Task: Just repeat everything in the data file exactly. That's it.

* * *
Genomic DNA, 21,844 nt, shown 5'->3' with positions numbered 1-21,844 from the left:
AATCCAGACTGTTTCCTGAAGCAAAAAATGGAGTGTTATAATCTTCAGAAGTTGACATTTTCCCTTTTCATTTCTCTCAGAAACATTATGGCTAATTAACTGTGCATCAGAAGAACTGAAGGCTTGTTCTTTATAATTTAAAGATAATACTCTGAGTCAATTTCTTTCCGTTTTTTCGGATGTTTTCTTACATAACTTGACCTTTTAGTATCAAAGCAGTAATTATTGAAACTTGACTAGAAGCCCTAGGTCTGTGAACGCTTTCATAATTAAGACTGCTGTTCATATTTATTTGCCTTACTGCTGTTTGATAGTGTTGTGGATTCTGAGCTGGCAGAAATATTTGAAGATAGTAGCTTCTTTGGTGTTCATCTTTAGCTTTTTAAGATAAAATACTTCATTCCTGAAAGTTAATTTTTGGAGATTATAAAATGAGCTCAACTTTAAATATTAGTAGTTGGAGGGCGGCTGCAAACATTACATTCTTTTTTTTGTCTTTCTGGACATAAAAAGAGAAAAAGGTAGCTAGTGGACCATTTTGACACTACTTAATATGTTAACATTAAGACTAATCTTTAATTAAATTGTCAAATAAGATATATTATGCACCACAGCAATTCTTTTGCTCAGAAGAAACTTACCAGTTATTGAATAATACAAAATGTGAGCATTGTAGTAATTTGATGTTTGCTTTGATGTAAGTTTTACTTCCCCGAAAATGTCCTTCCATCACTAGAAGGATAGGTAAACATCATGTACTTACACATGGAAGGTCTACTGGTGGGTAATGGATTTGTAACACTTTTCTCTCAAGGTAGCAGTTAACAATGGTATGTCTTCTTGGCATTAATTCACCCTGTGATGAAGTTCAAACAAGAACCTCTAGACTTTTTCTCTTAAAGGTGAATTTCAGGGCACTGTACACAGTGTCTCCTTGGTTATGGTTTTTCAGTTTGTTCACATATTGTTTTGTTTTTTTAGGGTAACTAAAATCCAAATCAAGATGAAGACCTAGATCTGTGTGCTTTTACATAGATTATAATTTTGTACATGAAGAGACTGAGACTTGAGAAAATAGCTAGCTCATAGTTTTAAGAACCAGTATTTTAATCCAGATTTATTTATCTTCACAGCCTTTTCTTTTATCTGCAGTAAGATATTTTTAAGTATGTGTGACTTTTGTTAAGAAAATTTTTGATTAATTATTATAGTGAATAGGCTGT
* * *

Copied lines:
Genomic DNA, 21,844 nt, shown 5'->3' with positions numbered 1-21,844 from the left:
AATCCAGACTGTTTCCTGAAGCAAAAAATGGAGTGTTATAATCTTCAGAAGTTGACATTTTCCCTTTTCATTTCTCTCAGAAACATTATGGCTAATTAACTGTGCATCAGAAGAACTGAAGGCTTGTTCTTTATAATTTAAAGATAATACTCTGAGTCAATTTCTTTCCGTTTTTTCGGATGTTTTCTTACATAACTTGACCTTTTAGTATCAAAGCAGTAATTATTGAAACTTGACTAGAAGCCCTAGGTCTGTGAACGCTTTCATAATTAAGACTGCTGTTCATATTTATTTGCCTTACTGCTGTTTGATAGTGTTGTGGATTCTGAGCTGGCAGAAATATTTGAAGATAGTAGCTTCTTTGGTGTTCATCTTTAGCTTTTTAAGATAAAATACTTCATTCCTGAAAGTTAATTTTTGGAGATTATAAAATGAGCTCAACTTTAAATATTAGTAGTTGGAGGGCGGCTGCAAACATTACATTCTTTTTTTTGTCTTTCTGGACATAAAAAGAGAAAAAGGTAGCTAGTGGACCATTTTGACACTACTTAATATGTTAACATTAAGACTAATCTTTAATTAAATTGTCAAATAAGATATATTATGCACCACAGCAATTCTTTTGCTCAGAAGAAACTTACCAGTTATTGAATAATACAAAATGTGAGCATTGTAGTAATTTGATGTTTGCTTTGATGTAAGTTTTACTTCCCCGAAAATGTCCTTCCATCACTAGAAGGATAGGTAAACATCATGTACTTACACATGGAAGGTCTACTGGTGGGTAATGGATTTGTAACACTTTTCTCTCAAGGTAGCAGTTAACAATGGTATGTCTTCTTGGCATTAATTCACCCTGTGATGAAGTTCAAACAAGAACCTCTAGACTTTTTCTCTTAAAGGTGAATTTCAGGGCACTGTACACAGTGTCTCCTTGGTTATGGTTTTTCAGTTTGTTCACATATTGTTTTGTTTTTTTAGGGTAACTAAAATCCAAATCAAGATGAAGACCTAGATCTGTGTGCTTTTACATAGATTATAATTTTGTACATGAAGAGACTGAGACTTGAGAAAATAGCTAGCTCATAGTTTTAAGAACCAGTATTTTAATCCAGATTTATTTATCTTCACAGCCTTTTCTTTTATCTGCAGTAAGATATTTTTAAGTATGTGTGACTTTTGTTAAGAAAATTTTTGATTAATTATTATAGTGAATAGGCTGT